In other words, it is important we work to exceed expectations by opting in and getting all we can out of these learning opportunities.

He explains learning and gaining skills is important because of how our world has changed. What was valued has changed over time. We have gone from valuing, treasuring and using agrarian capital, to valuing and using physical capital to now valuing and using human knowledge capital. He also points out this presents our best opportunity to equitably distribute and use these resources because they are plentiful and provide a non-zero sum gain opportunity.

This non-zero sumness opportunity means everyone and everything can benefit, a true democratization of society. This opportunity is what Robert Wright discussed in his book, “NonZero: The Logic of Human Destiny”. He describes non zero sumness as different than zero sum, where what I win you lose or vice versa, but as situation where interactions leave everyone better or worse off – not the same or zero. He also gives a less optimistic but relevant discussion in his TED Presentation, “Progress is not a Zero Sum Game”.    (which relates to Steven Pinker’s work highlighted at, ” What Makes Sense Leads to Moral Progress“)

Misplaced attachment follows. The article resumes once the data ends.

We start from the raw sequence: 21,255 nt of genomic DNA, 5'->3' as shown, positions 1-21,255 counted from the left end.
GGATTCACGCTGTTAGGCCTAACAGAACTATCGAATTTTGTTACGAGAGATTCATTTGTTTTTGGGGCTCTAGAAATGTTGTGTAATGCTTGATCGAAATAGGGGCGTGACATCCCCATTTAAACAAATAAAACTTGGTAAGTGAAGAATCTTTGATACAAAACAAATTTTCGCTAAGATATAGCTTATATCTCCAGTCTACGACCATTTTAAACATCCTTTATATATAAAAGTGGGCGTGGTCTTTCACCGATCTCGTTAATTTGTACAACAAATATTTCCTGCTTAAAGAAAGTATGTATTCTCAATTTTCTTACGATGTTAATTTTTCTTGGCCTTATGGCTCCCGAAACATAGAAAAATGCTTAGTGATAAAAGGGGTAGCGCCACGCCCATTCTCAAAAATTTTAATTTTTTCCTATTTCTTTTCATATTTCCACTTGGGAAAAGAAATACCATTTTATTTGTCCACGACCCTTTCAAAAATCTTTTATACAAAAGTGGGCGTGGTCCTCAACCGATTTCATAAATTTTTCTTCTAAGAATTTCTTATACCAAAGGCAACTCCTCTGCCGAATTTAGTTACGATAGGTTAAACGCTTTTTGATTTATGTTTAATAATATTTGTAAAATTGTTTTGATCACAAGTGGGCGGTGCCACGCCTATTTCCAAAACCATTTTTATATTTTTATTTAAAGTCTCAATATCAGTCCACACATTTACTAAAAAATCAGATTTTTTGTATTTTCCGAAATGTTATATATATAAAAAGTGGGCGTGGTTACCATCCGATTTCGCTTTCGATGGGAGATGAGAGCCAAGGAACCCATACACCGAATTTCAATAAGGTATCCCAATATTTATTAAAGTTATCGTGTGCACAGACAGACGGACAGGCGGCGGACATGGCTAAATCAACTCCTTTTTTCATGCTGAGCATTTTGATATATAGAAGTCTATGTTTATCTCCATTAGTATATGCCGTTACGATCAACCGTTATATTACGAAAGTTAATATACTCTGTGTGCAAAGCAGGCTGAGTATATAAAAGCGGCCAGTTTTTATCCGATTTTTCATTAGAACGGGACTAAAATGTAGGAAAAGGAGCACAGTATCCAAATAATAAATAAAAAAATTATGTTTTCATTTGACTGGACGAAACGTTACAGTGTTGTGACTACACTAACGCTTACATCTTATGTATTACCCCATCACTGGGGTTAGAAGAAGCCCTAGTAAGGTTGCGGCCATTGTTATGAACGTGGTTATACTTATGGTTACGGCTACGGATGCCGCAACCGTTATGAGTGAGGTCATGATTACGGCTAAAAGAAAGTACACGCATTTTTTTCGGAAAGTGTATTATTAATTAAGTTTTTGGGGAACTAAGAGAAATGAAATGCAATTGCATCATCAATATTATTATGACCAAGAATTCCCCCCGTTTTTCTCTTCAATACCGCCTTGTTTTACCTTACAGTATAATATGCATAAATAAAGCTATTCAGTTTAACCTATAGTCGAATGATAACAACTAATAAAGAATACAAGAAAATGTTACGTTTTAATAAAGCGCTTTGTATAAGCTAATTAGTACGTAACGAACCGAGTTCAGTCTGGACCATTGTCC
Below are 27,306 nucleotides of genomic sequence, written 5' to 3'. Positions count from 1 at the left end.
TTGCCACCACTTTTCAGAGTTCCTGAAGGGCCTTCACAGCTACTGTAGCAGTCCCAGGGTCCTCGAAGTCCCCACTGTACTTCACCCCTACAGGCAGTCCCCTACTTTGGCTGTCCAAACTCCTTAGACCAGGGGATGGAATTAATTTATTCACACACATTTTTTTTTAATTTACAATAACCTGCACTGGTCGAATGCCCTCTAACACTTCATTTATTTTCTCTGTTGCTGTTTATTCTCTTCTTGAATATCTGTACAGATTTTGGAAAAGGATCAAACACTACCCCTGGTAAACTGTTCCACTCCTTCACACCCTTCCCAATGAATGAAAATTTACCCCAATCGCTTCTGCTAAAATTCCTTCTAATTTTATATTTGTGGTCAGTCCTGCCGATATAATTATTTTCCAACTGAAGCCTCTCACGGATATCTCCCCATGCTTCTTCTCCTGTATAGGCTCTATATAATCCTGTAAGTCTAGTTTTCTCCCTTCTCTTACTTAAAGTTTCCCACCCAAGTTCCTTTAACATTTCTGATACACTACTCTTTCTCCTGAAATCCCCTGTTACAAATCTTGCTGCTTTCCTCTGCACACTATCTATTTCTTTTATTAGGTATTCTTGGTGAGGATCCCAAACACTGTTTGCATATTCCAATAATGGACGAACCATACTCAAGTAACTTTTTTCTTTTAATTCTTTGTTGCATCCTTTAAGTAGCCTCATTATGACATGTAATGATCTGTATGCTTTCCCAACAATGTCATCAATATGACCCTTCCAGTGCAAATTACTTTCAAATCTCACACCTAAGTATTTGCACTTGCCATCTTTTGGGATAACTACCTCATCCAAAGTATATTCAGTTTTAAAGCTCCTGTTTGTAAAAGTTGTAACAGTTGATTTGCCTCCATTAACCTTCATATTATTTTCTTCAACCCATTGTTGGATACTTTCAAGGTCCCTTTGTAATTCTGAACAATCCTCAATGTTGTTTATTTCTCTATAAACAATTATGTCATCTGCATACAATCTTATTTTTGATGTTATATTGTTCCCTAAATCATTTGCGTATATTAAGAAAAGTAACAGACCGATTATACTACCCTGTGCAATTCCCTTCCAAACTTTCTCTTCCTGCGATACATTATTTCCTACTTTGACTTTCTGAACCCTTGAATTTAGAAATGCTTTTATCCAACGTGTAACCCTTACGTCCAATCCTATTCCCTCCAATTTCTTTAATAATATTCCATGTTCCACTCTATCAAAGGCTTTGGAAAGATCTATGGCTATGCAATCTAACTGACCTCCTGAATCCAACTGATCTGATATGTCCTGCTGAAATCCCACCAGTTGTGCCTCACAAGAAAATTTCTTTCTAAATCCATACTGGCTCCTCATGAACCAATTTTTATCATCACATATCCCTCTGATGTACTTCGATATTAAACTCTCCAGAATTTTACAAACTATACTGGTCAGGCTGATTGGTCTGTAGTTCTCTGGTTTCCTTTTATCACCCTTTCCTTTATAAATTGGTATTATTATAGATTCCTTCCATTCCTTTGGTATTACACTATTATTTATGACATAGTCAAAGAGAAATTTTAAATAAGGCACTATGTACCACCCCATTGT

My understanding of Non Zero sumness is that we either all win or all lose. What seems obvious and has been the focus of my efforts and what are the desires for must is for all to win. This is to practice paneugenesis by creating pervasive, reciprocal selfish, selfless, synergistic interactions so everyone and everything benefits.

Be Well’r,
Craig Becker

Evolution of Positive Health

I just uploaded a video to my YouTube page (below) that reviews how I see the evolution of positive health. Within this video I describe how the concepts of wellness and salutogenesis are related. After you watch this short 11 minute video, please share your thoughts. Thank you.

Be Well’r,
Craig Becker

Be selfish, selfless, & synergistic so everyone and everything benefits!